WeWriWa—Thick tensions


Welcome back to Weekend Writing Warriors and Snippet Sunday, weekly Sunday hops where writers share 8–10 sentences from a book or WIP. This week’s snippet immediately follows last week’s, when the seven remaining young men in a group of friends from Abony, Hungary were encamped by the Bohemian Forest in late February 1945.

Tensions among them have been running higher and higher since they left the mining camp Jawischowitz about a month ago. Four of the boys are determined to survive, while the other three have completely given up hope and turned on their friends.


View from Boubínský Prales, the specific location of the scene. Copyright Chmee2

Emánuel coughed his deep, hacking cough. “When we’re free, we can discuss all the reasons for this mass madness in detail.  There are so many complex reasons behind it, which didn’t arise overnight or in a vacuum.  I’m more than guilty of being a terrified bystander too.  I was too afraid to fight back or disobey those hateful laws, and now look what’s happened to us.”

Ágoston sneered at him. “You’re still talking like some pampered intellectual sitting in his ivory tower, out of touch with reality!  You should care more about a slice of bread and better shoes than abstract psychological theories!”


Emánuel Karfinkel wasn’t originally slated to survive, but I came to realize I’d killed off WAY too many people for no other reason than to try to drive home the devastating impact of the Shoah in Hungary. I also wanted to show cruel reality in contrast to the miraculous survival and escapes of almost all of my Polish characters.

After I took this book out of hiatus and turned an unrealistically long monologue into a flashback Part II (modelled after the flashback chapters in Leon Uris’s Exodus, which are an integral part of the narrative), I decided to save more people. I always had a soft spot for Emánuel, and wanted him to live. To keep the main narrative focused on the original core cast, the characters I rescued survive separately, and don’t immediately link back up with the others.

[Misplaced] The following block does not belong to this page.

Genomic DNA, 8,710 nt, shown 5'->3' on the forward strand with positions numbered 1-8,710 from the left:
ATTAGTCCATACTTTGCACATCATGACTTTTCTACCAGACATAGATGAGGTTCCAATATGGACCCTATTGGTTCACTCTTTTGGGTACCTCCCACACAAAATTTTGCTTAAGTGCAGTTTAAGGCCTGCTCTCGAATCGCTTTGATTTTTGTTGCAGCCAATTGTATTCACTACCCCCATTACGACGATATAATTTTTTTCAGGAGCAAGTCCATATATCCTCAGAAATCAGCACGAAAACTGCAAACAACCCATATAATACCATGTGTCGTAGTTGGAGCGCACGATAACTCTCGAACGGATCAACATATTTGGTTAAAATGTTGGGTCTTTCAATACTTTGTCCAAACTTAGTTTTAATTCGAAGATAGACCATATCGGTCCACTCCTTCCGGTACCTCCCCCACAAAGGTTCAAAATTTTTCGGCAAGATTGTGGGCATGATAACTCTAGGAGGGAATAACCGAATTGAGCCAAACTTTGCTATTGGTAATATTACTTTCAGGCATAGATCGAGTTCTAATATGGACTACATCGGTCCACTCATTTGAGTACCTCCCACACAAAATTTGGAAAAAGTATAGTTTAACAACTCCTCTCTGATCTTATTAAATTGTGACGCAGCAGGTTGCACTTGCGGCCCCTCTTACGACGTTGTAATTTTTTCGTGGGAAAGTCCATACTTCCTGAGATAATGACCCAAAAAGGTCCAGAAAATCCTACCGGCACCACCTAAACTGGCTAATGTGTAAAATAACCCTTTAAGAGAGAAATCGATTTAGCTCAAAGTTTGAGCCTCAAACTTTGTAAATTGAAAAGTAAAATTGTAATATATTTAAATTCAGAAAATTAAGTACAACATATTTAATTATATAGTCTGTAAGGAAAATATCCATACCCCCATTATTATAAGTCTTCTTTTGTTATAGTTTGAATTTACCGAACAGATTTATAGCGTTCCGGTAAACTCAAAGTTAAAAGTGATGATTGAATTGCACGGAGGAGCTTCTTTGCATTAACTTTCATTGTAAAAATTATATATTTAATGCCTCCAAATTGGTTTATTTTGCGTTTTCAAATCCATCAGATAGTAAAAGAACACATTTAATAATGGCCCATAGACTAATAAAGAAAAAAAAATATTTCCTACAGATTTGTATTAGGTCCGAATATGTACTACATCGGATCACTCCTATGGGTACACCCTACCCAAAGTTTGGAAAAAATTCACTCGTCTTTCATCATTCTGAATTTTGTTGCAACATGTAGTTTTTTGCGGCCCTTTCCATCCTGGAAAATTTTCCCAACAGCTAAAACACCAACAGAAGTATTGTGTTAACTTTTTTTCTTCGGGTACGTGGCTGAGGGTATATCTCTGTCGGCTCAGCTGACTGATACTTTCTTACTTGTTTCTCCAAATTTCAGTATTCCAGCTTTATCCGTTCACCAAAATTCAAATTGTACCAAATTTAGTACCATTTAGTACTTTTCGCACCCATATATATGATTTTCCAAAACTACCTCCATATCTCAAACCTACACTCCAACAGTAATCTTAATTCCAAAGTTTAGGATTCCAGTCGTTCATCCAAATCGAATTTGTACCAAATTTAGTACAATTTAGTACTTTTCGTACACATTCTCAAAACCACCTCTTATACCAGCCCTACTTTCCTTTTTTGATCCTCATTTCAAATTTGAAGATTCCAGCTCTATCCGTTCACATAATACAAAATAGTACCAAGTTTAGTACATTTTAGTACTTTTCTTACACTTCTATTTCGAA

Emánuel was on track to go to the Liszt Academy in Budapest, and dreams of playing violin in a national symphony orchestra someday. Since working in a coal mine for several months, he’s picked up a cough his friends suspect is tuberculosis or another lung disease.


15 comments on “WeWriWa—Thick tensions

  1. Ed Hoornaert says:

    One of the fascinating benefits of writing is the ability to save characters we’ve come to love. In my first science fiction book, I built sexual tension between my protrags — and then, in a rejection of writing for Harlequin, the hero died saving the heroine. But I wimped out; he becomes ‘alive’ in her mind, and remained a character throughout the trilogy.

    Liked by 1 person

  2. Author Jessica E. Subject says:

    Wow, I can feel the tension between them. Great snippet! And since we’re the authors, we do get to decide who lives and dies, the difference between fiction and reality. Though, I’m sure your story shows the reality of the situation in different ways.


  3. Interesting debate they’re having – seems like each side has some of it ‘right’, but there really is no one answer.


  4. Great snip. Love the conflict between the characters and the rude, practical awakening he’s probably in for.


  5. I worry about his cough- but you can keep him alive!


  6. Wow–what an exchange. I have to say, I hope they strike a balance, because neither is wrong, but neither is completely right, either. Great snippet, Carrie-Anne. 🙂


  7. Great snippet–I love the dialogue and I can hear the hacking cough.


  8. Yes – realistic conversation plus the worrying cough.


  9. Diane Burton says:

    Please don’t kill off a character the reader has come to love. The realism of the situation is shown by what he’s going through and his friends dying. I’m afraid that cough is going to get worse.


  10. Jenna Jaxon says:

    Yes, that cough doesn’t sound good, but he could pull through. Their discussion seems sort of odd, considering where they are. Leave such discussions until you have gotten to safety!


  11. Wonder what’s up with his cough. The argument probably doesn’t help either. A lot of drama here.


  12. First worry about food, then philosophy. Good idea.


  13. They both make great points, but food comes first. Great snippet!


  14. P.T. Wyant says:

    Worry about food if there is food available. But if there isn’t, turn your mind to other things…


  15. Sounds like these two are going to end up in a brawl. I have to agree with him a bit though, food and shelter should be first priorities. And if you can’t obtain that then making plans or finding a way to take your mind off your predicament.


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